Gwen Romagnoli, you're writing a book called "Gray Love." Can you see yourself in another relationship?

Ms. ROMAGNOLI: That's interesting. I was listening to her. I find it very hard to even - still, to get out of the house because I - when I used to work, I had schedule and I had a routine. And now I don't, so that I don't have to go out and work someplace 9 to 5. I can do whatever I want, or try to write at home. And imposing my own self-discipline is - I find much harder. And in a way, I wish that I had to go out.

With "Gray Love," I wrote that shortly after I had met Franco, because I had been divorced for 25 years. I had been on my own. And this -suddenly, I meet the love of my life in my 60s. And I thought we were unusual. And then I would start being invited to dinner parties and things, and find out that everybody else there had gotten married later in life, too. So - and they all had the same happiness, but also the same problems of each having grown children, financial problems and all the various things.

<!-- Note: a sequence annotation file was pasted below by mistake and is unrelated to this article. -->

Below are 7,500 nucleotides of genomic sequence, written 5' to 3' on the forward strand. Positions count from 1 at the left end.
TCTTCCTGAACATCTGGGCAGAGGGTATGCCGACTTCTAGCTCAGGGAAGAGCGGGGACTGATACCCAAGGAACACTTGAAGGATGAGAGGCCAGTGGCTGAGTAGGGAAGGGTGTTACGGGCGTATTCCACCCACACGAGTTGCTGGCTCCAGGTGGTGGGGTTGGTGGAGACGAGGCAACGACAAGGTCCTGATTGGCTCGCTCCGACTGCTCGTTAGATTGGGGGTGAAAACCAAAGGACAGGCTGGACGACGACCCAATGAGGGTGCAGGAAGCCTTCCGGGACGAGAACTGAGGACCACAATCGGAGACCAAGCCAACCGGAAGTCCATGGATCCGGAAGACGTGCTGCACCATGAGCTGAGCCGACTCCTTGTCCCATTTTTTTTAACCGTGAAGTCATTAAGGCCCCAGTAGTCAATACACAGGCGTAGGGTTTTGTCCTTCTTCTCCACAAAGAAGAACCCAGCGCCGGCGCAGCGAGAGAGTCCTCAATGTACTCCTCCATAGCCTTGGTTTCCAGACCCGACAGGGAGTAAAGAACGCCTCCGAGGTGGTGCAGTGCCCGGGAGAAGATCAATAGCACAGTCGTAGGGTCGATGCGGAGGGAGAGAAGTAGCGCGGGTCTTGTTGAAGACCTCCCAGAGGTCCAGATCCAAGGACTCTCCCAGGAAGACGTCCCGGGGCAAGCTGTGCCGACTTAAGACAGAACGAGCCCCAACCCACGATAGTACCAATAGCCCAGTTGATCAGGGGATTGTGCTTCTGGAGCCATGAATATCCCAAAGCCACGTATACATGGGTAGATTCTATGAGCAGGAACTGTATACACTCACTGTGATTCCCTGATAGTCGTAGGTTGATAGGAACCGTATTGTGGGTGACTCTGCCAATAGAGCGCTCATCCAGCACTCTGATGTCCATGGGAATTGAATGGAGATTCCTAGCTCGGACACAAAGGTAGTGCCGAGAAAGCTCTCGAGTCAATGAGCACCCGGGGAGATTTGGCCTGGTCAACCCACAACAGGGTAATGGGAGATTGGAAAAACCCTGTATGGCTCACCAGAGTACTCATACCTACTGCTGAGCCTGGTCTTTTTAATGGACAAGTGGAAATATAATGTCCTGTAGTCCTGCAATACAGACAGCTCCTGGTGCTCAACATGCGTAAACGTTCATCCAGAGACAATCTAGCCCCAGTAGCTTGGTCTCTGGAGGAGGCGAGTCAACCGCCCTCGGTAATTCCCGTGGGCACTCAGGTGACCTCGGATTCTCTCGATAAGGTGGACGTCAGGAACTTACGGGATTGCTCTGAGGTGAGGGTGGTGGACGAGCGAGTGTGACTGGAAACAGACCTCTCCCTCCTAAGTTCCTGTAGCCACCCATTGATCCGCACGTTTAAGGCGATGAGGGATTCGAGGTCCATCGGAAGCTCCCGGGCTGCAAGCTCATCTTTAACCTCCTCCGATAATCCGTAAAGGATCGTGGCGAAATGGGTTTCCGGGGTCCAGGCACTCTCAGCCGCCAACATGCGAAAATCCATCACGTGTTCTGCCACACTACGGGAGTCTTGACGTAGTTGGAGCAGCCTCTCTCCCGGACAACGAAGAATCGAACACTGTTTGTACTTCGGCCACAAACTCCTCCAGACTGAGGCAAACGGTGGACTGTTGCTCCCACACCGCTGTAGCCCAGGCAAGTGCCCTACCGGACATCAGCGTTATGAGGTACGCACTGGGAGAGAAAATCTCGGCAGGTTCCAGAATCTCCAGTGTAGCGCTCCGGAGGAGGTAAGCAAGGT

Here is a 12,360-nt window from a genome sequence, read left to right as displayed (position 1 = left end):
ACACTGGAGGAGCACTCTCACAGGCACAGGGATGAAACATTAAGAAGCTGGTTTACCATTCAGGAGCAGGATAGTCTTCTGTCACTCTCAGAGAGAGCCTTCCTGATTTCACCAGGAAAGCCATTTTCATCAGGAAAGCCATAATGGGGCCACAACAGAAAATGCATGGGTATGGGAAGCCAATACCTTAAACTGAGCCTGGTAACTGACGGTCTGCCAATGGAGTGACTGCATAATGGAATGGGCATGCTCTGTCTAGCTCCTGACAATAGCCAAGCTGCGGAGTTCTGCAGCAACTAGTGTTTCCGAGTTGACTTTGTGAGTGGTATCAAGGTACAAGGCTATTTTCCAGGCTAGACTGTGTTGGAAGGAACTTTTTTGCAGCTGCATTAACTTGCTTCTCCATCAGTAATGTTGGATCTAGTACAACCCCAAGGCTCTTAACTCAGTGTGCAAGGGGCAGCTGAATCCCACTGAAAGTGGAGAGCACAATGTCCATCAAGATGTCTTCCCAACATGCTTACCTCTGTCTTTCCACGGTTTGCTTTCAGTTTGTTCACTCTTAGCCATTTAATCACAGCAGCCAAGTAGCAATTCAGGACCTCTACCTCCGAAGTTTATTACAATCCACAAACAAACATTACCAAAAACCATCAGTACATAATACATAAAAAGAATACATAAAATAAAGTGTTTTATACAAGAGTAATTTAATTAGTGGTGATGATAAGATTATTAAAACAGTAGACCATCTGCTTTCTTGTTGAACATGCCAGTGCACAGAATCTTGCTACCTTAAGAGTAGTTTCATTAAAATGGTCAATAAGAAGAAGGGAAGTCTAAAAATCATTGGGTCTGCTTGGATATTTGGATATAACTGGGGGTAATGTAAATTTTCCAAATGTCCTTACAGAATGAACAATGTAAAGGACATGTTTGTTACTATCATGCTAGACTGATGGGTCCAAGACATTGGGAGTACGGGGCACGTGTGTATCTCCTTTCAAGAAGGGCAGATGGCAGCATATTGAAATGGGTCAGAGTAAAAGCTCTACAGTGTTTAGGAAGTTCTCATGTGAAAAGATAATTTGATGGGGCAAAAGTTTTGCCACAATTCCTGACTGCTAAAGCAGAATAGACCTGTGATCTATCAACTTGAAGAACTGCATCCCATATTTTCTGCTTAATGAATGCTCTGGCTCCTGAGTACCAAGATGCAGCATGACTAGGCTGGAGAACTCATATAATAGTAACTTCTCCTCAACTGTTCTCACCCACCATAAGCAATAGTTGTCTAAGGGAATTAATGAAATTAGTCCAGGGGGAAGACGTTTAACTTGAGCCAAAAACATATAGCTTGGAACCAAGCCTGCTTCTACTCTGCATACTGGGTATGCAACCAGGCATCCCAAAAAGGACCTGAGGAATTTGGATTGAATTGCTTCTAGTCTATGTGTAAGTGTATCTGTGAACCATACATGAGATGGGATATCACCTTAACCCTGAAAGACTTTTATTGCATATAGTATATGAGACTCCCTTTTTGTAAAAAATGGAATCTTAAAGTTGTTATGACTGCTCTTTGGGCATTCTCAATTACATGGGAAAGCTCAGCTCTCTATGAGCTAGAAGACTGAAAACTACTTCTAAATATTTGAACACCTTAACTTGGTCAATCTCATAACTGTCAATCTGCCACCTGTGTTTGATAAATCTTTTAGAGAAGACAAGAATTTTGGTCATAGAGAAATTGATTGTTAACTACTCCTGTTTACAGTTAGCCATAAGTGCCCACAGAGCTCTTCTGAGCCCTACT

That's how I started writing "Gray Love," which is what my British friends said they call it over there in the UK. So as I say, I have put it on hold, because it was very hard to continue it after he died. But I hope to take it up again.

CONAN: We're talking with Gwen Romagnoli, whose husband passed away in 2008 - Franco Romagnoli, the famous Italian chef, author and TV personality. Also, Anne Roiphe is with us. Her book is "Epilogue: A Memoir."

And you're listening to TALK OF THE NATION, from NPR News.

And let's see if we can go next to - this is Melissa, Melissa with us from Zimmerman in - is that Minnesota or Montana?

MELISSA (Caller): Minnesota.

CONAN: Minnesota, MN. Okay.